This is a set of thoughts-in-progress, a way of mulling over and working on a problem. May be messy.

Drucker: Systems for Argument and Annotation

Some chats on Twitter over the past few months (one, two, three, four, five) coincided with a week-long MIT workshop led by Johanna Drucker, who coincidentally was one of Max's college professors. The topics—legible argument, visual interfaces, and large scale corpora—sounded a lot like what we had been talking about. So Max, Peter, Erin, and I took the bus up to Cambridge.

The set of readings we were given, as preparation:

Humanities Approaches to Interface Theory

Temporal Modelling

Frame Jumps and Mixed Modalities

Theoretical Approaches to Interface

Humanities Approaches to Graphical Display

The problem

Johanna described the Sunset Boulevard project, originally a university class taught by a professor in California. Students would be given a bus pass, travel along the modern Sunset Boulevard, and write a paper at the end of the class. Johanna presented a challenge: could this be turned into a digital project repository with ongoing research, archived physical and digital artifacts, and appealed to more than one school's students?

It defies simple concepts of time (many things existed in simultaneous or fuzzy areas of time), of geography (older maps had different dimensions that we didn't want to corrected) and user interface (could you take notes, visualize and manipulate data, collaborate with other researchers, construct arguments, and publish research all in one place?)

(Max took exhaustive notes, by the way, so I'm just going to elaborate on a few things.)

Conceptualization of time

Many of our interfaces today are built around a timeline: everything has a timestamp and can be sorted chronologically. Johanna wanted to expand on this simple conceptualization of time:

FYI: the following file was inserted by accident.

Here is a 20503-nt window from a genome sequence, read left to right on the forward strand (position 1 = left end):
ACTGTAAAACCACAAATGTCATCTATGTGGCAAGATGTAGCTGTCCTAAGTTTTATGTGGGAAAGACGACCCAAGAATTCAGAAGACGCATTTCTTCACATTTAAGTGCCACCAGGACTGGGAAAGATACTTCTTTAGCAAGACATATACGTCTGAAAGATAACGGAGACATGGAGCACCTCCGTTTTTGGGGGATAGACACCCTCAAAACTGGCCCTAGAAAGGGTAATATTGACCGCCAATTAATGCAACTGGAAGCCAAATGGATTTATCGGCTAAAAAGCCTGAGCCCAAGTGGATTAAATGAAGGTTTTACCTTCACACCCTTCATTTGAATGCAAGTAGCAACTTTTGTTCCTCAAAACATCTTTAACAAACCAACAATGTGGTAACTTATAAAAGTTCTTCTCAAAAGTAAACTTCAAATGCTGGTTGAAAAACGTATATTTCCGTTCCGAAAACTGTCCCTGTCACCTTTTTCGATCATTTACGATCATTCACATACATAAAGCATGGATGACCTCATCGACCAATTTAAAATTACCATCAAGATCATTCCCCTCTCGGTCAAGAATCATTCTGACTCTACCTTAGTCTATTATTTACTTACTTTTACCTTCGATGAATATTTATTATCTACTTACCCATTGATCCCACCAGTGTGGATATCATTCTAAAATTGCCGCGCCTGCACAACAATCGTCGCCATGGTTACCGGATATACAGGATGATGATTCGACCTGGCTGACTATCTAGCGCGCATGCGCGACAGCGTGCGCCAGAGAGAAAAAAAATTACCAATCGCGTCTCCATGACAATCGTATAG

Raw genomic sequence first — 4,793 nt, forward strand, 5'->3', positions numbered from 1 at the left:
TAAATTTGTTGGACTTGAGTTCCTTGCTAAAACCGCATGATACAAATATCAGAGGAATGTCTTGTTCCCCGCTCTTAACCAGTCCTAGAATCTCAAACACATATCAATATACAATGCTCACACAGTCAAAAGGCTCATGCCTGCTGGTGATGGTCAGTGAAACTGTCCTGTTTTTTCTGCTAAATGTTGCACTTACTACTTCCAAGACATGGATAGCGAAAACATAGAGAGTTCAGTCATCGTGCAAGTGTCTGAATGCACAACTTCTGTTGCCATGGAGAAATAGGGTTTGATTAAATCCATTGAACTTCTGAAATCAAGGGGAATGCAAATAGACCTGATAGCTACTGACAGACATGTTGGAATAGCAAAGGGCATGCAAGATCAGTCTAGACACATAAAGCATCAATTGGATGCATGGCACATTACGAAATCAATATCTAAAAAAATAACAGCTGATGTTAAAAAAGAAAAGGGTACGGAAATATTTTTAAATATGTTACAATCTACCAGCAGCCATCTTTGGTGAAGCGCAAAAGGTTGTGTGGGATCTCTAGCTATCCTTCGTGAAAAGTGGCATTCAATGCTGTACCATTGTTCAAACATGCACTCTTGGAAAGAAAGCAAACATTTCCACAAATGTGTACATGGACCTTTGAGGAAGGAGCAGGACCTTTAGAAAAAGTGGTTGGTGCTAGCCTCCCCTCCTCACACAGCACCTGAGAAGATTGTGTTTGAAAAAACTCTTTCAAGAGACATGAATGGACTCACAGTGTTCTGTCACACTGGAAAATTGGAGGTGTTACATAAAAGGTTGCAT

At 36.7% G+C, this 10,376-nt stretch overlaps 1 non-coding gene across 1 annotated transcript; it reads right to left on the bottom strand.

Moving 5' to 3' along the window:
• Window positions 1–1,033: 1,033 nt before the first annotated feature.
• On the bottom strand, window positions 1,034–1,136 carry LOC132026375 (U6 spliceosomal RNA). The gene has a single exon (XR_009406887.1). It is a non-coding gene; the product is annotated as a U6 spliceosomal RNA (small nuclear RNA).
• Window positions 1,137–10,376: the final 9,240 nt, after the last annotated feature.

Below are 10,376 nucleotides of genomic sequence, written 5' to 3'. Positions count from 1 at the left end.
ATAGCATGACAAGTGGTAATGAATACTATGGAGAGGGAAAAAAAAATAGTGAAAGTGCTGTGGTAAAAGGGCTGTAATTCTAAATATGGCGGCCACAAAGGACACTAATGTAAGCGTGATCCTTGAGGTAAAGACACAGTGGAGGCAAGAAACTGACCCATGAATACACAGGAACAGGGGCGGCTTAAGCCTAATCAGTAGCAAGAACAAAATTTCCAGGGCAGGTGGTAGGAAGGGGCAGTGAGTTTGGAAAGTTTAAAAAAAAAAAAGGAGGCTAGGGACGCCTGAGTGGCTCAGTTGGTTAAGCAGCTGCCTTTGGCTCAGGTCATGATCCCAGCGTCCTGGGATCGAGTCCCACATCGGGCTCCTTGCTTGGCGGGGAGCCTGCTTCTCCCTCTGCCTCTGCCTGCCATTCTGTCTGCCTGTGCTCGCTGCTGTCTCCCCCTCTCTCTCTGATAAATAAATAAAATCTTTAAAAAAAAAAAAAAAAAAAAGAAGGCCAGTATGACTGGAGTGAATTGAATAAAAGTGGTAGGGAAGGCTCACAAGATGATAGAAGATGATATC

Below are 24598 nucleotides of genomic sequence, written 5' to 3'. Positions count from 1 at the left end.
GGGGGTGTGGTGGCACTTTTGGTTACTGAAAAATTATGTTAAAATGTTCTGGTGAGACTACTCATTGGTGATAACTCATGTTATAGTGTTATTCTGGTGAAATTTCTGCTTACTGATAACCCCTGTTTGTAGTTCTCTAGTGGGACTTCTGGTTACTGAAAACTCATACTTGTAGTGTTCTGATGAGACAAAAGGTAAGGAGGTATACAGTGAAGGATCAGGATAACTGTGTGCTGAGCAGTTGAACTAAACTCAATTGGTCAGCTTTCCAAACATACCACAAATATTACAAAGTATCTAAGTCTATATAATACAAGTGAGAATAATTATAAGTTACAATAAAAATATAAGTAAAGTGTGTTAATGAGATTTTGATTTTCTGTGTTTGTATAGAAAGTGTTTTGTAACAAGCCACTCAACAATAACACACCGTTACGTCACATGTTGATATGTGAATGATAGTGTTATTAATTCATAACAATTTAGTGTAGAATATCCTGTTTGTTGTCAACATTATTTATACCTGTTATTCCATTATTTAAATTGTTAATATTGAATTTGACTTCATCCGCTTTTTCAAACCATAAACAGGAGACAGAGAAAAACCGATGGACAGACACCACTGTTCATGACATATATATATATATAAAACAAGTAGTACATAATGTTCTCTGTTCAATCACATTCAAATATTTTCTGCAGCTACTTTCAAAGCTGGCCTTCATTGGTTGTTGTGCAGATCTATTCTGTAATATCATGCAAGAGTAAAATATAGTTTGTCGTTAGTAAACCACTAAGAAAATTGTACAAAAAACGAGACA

• relative time (something happened 5 minutes ago depending on a point-of-view)
  • fuzzy time (I got this bike maybe 4 years ago)
  • cause and effect (I went to the grocery store *after* I saw the empty milk carton)
  • parallel time (While she took the train, I finished cooking dinner)

Johanna had an old project where she tried to model time as a set of connected nodes: each node an event, an each connection a particular relationship in time. Reminded me a lot of state machines.


Interface sketches:

Yanni's sketch of a geographical map, exploded in time. It could accommodate disjointed and fuzzy notions of time really easily.

Max's sketch of a node and connectors interface, with additional instruments (search, data-manipulation, writing) on the bottom.

Peter's conceptualization of a whole set of tools, with distinct purposes, -OR- one tool with separate areas for separate types of activity (a la Lightroom).

Erin's outline for the user-facing site, what types content would be most important, and how to present information.

My sketches around a single idea—the snapshot—that contains a screengrab and the current system/interface state. It would be shareable and embeddable within documents, and are the nodes connected by lines of argument.